As I sit here and write this, there could be tens or maybe hundreds of nonviolent protestors setting up tents on the UC Berkeley campus. I just got home from Occupy Cal’s General Assembly where the proposal to support the use of tents as a form of civil disobedience was approved only a week after several undergraduate students, graduate students, professors, and even a Nobel Laureate were senselessly beaten by the campus police department (UCPD), Alameda County Sheriff’s Department, among others. I encourage you to read this article and watch the accompanying footage here.
In addition to Occupy Cal, I have been a participant in the Occupy Oakland movement that is taking place only blocks away from my home. Words cannot even begin to describe the extent of my contradictory emotions that the Occupy movement has come to embody in my mind. However, I think that I am most saddened with the positions local governments have taken to blatantly protect the interests of the elite classes over the welfare of our most underserved community members.
Before the proposal to support the use of tents as form of civil disobedience passed at Occupy Cal, I participated in a really interesting conversation with a group of about 20 other Occupy participants about the use of tents as a symbolic and/or necessary form of protest.
On the one hand, pitching a tent was going to be in direct violation of the University’s orders to those participating in the Occupy protests. Some of the participants felt that the University was at least trying to meet the protesters part way – they could protest however they wanted, so long as they didn’t pitch a tent on campus grounds. On the other hand, and in the words of one of the General Assembly’s speakers that so aptly put it, what’s the big deal about a tent?
A point I brought up with the other participants of our discussion group was how a tent might have symbolic meaning and material meaning as well. I clarified that the choice to pitch a tent was a privilege in of itself. If you had been to Occupy Oakland, you would have seen how in many ways the tent community had served to provide the basic needs for many of Oakland’s homeless, mentally ill, poor, and hungry. It was beautiful in a way (well, maybe more the second time around), in how different committees came together to try to meet the City’s public health, sanitation, disposal, and safety standards in order to keep the space as hospitable as possible. The way people organized a make-shift kitchen and fed hundreds of people for most hours of the day; others devoted themselves to cleaning up trash and separating compost and recycling; you could even see Occupy’s Medic Team walking around the camp to make sure no one was hurt or in need of medical intervention. These are examples of how planful, thoughtful, and empathetic people can be to try their best to meet the basic needs of the community – all without much of the infrastructure we’re used to in our daily lives. Also, it was entirely in the public domain. I mean, out in the open, entirely visible to everyone who walks by heart of Downtown Oakland.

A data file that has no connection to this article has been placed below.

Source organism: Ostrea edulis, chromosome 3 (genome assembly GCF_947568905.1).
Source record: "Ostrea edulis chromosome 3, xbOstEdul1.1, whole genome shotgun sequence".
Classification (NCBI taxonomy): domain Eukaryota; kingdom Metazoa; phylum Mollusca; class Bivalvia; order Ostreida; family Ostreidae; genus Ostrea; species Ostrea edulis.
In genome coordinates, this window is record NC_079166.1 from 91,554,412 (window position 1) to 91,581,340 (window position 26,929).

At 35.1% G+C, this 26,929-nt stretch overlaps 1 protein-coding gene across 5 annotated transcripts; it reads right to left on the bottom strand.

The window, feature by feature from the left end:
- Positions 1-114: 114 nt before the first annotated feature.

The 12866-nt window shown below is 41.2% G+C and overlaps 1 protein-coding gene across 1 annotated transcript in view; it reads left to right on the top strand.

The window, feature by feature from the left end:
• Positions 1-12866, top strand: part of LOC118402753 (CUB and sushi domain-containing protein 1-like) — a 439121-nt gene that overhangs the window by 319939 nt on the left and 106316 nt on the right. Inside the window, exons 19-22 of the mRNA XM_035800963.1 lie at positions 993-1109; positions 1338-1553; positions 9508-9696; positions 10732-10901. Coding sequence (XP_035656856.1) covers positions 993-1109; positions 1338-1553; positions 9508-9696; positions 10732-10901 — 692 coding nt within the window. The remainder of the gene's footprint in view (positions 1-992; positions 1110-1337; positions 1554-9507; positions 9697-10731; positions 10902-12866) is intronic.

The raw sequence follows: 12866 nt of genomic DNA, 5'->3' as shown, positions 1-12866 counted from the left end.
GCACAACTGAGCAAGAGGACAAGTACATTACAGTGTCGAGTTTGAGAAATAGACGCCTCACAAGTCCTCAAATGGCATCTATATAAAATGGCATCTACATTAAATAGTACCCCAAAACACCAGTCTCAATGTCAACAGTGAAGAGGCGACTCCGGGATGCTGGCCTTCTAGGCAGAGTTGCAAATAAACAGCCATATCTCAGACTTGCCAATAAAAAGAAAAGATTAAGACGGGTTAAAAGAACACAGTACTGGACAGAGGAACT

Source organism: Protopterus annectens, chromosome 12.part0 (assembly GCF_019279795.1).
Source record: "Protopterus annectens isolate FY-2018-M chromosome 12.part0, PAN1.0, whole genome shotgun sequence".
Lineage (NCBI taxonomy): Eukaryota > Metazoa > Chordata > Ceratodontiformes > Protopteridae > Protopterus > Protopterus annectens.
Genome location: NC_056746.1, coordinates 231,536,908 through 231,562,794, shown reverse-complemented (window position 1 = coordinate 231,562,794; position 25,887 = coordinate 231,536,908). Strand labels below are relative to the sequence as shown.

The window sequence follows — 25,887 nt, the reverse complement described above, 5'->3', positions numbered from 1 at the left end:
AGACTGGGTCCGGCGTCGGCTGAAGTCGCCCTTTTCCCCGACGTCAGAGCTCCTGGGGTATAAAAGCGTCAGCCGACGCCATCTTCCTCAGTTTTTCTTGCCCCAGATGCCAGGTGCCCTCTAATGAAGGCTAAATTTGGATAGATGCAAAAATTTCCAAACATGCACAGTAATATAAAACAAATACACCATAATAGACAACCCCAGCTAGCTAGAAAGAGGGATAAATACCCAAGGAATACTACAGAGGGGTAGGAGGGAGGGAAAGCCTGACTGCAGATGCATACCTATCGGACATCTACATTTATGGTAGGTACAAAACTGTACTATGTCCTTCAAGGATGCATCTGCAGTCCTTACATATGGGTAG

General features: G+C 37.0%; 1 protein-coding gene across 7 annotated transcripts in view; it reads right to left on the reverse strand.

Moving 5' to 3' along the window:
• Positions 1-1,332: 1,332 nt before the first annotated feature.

The way in which I think the Occupy movement is so unique is in how visible it is to everyone. Now the City administration, the public, the tax payers, everyone has to look at the homeless, the mentally and physically ill, and the poor who are camped out right in front of their cubicle windows. Not that the ill, poor, and homeless do not exist on Cal’s campus, its just most of the time their struggles are not as visible to the general student body.
Pitching a tent is greater than just pitching a tent. It is also a way to make our struggles visible to those in power who claim to have our (the voters’ or students) best interests at heart.
I do not want to romanticize the encampment at Occupy Oakland, either. I saw probably the biggest rat of my life scurrying across the plaza, trash bins along Broadway were overflowing, and I didn’t necessarily agree with many of the organizing tactics that were being implemented by Occupy Oakland’s General Assembly facilitation committee.
So, what is the next step and what does it have to do with local government?
I believe that if the student body at UC Berkeley is planful, creative, and stubborn, they have an opportunity to create a much more democratic and decentralized community. Let’s engage students in public health, city planning, engineering, peace and conflict studies, etc. into putting the ethos of Occupy and their theoretical knowledge into practice to yield innovative alternatives to meeting the needs of our most undeserved community members. Then, let’s invite those City officials in positions of power to study us, to learn from us, to take our demonstrations and lessons learned back to their offices and use this as a moment to really address the systemic inequality and violence that being waged on the poor in our cities.
Just as cities made coordinated efforts to evict thousands of Occupy protestors nationwide over the last two days, I believe that cities can concentrate that energy into trying to incorporate and reflect the change that the Occupy movement symbolizes.